But if you buy two separate tickets, one from London to Carlisle and then one from Carlisle to Edinburgh, the total was £45, a saving of £25.50.
The websites Ticket Clever and Train Split list possible options for split ticketing and will show you available routes and prices.
How much could a rail card save me?
There are a number of different rail cards available which knock a third off most train fares. These include the 16-25, Family and Friends, Two Together, Senior, Disabled and the Network railcards. A new 26-30 digital card has been trialled on some train providers and could be rolled-out fully later this year.
Apart from the Disabled Persons card, which costs £20, all the others are £30 and last for 12 months – and with some you can pay slightly less if you’re buying a three-year card.
These railcards aren’t valid on every train and are usually only allowed on off-peak journeys, so it’s worth checking the criteria before you book. But they can offer fast savings.
If you and a partner are taking a journey that costs £45 each, buying a £30 Two Together card will immediately pay for itself as it will reduce the total paid by a third.
Is a single train ticket always cheaper than a return?
There are so many different types of ticket and so many price variations that there is no rule here.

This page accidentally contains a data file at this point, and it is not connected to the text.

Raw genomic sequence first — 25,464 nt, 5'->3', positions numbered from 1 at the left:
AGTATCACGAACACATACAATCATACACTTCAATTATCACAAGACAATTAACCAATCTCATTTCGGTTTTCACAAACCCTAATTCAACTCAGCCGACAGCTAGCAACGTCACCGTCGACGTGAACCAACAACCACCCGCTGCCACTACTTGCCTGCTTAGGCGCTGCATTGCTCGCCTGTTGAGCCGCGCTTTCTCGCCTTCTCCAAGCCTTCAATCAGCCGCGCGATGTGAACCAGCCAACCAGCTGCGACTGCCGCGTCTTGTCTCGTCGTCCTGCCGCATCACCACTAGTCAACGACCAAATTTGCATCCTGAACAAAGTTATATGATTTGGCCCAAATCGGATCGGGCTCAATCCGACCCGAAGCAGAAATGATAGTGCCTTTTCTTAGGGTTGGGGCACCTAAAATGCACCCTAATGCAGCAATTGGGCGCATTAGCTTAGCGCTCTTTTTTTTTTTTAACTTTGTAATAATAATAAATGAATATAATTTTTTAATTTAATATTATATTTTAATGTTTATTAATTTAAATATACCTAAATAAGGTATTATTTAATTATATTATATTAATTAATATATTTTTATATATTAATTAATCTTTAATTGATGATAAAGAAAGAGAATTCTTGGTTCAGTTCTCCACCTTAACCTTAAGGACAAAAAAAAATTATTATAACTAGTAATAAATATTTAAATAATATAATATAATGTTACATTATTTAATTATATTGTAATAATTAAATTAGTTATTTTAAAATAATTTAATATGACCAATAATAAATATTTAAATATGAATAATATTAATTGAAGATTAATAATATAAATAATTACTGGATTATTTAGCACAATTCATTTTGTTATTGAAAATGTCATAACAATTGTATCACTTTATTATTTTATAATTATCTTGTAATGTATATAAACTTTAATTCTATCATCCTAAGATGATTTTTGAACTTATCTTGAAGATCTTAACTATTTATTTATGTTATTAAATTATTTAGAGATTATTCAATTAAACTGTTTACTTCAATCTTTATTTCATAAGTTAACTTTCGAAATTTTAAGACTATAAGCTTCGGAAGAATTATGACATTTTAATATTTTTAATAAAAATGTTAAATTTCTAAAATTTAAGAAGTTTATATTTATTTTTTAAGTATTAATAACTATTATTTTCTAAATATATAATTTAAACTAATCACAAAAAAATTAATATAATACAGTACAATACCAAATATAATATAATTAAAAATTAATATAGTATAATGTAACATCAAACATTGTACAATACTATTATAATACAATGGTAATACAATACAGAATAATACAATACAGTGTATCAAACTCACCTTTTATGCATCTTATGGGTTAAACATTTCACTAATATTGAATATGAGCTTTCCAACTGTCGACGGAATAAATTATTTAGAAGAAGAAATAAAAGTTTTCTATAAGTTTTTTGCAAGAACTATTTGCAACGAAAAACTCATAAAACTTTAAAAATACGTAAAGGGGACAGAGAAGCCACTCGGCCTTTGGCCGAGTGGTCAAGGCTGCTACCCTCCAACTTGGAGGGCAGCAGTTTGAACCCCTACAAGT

In advance, it is often the case that two singles will be cheaper but closer to the journey date this is less likely to be the case and an off-peak return may be the cheaper way to go (with the added bonus that your ticket is valid only on two specific train departures).
Most booking websites will give you the option of a return or two singles, and advance or off-peak, so it’s just a case of checking which comes out cheapest – and whether you are OK being tied to particular trains.
An annual season ticket is generally always cheaper than a monthly, weekly or 6-month ticket
Would a Group Save ticket benefit me?
Group Save train tickets are designed for groups of between three and nine adults travelling together and give them a discount of one third of the ticket cost.
The travellers have to make the journey together and this is only available on some train lines. You can’t buy Group Save tickets in advance and have to go to a ticket office to get one.
Can I claim for compensation if a train is delayed?
If your train is delayed or cancelled you may be able to claim for compensation. This all depends on the train provider in question and the length of the delay as each has its own rules.
This includes trains having to be at least 30 minutes or an hour late in order for you to claim compensation. Most networks now have the ‘delay repay’ automatic refund service which makes the claiming process a lot easier.
Even if your delay doesn’t fit in with the train’s delay criteria, it’s still worth contacting the train firm – either directly or via social media – to ask for a refund.